Just when you think you have it all figured out with the cruiserweight division, everything turns on a dime (pun intended). After Enzo Amore eliminated all of the other competition through his cowardly 'no contact' clause, newly dubbed cruiserweight Kalisto became the exception last week, and gave Enzo a proper introduction to what he was capable of.
On Monday afternoon, a cruiserweight championship match between the two of them was announced for TLC, but during an in-ring segment with Amore and Kurt Angle, the match was pushed up to Monday's Raw main event. The lumberjack stipulation seemed rife with possibilities for shenanigans and a cheap Amore victory, carrying on his momentum and growing cowardice as he established truly interesting conflict atop the 205 Live roster.
While there was indeed some chicanery, the biggest such moment saw Mustafa Ali pull a seemingly victorious Amore out of the ring just before a three-count, and it ultimately set the stage for a Salida del Sol from the top rope that earned Kalisto a sincerely puzzling cruiserweight championship victory.
After Amore seemingly made a measurable difference in both the live audience sticking around and the number of people watching 205 Live on the WWE Network, one has to wonder what caused such a haphazard change in direction. Might it have something to do with the fact that Monday would have been Eddie Guerrero's 50th birthday? Sure, and it could reverse course in a heartbeat if Amore earns the title back at TLC. But with the cruiserweight division in such a precarious position, playing hot potato with the title seems like a dangerous game to play.
- WWE (@WWE) October 10, 2017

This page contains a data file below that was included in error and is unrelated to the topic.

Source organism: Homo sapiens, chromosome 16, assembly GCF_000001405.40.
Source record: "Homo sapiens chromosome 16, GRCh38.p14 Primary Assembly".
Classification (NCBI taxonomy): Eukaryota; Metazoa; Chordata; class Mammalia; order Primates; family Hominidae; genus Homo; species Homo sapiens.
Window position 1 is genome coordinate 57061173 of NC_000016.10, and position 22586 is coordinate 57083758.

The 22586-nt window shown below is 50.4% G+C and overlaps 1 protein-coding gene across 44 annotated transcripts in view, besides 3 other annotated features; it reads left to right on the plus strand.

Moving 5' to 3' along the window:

Raw women can't escape never-ending series of multiway matches
During the past few months, Raw has struggled mightily to keep all of the women on the roster occupied in a variety of different rivalries. It's led to numerous multiway matches for the title, multiway matches to determine the No. 1 contender to the women's title and, most recently on Monday night, a multiway elimination match to determine who would face Asuka in her debut match at TLC.
Sooner or later, the Raw women's division would benefit greatly from the establishment of a true hierarchy -- and that may finally happen when Asuka joins the fray. It's nice to have the champion in peril and having to watch her back from all sides sometimes, but it would also benefit the division greatly to have a few different ongoing and separate storylines to explore some depth of character for the women not directly in the title picture.
They've been on the precipice of a Bayley vs. Sasha Banks rivalry for months on end, and Nia Jax has been an established powerhouse, but the time has come for the women on Raw to achieve true equality. Multiple ongoing storylines over the course of a three-hour show shouldn't be that hard to do.
In the match itself, Dana Brooke, appearing in only her second Raw match since June, was the first of the five participants to go out. Some sneakery helped Alicia Fox to hit an axe kick to eliminate Bayley, Banks knocked Fox out with a Banks Statement and Emma swooped in with a roll-up to claim the right to be Asuka's first main roster victim.
Bray Wyatt reveals Sister Abigail in earnest
If this is Wyatt's last real chance at main roster relevance, a knockoff version of Balor's split personalities doesn't seem so promising. We'll have to see what the entrance, character and in-ring approach look like and how they differ from Wyatt's typical style, but on the surface, it may struggle to resonate. We shall see.
Hits and misses
Mickie James isn't old. She's the same age as Samoa Joe (38), and younger than Brock Lesnar, John Cena, Bobby Roode, AJ Styles (all 40) and Matt Hardy (43). There has to be a hook to a rivalry, but most of what we've seen between James and Alexa Bliss has felt a bit forced.
Speaking of Hardy, he fought valiantly in a losing effort against Strowman -- putting up as much, if not more, resistance than Ambrose and Rollins in the past few weeks.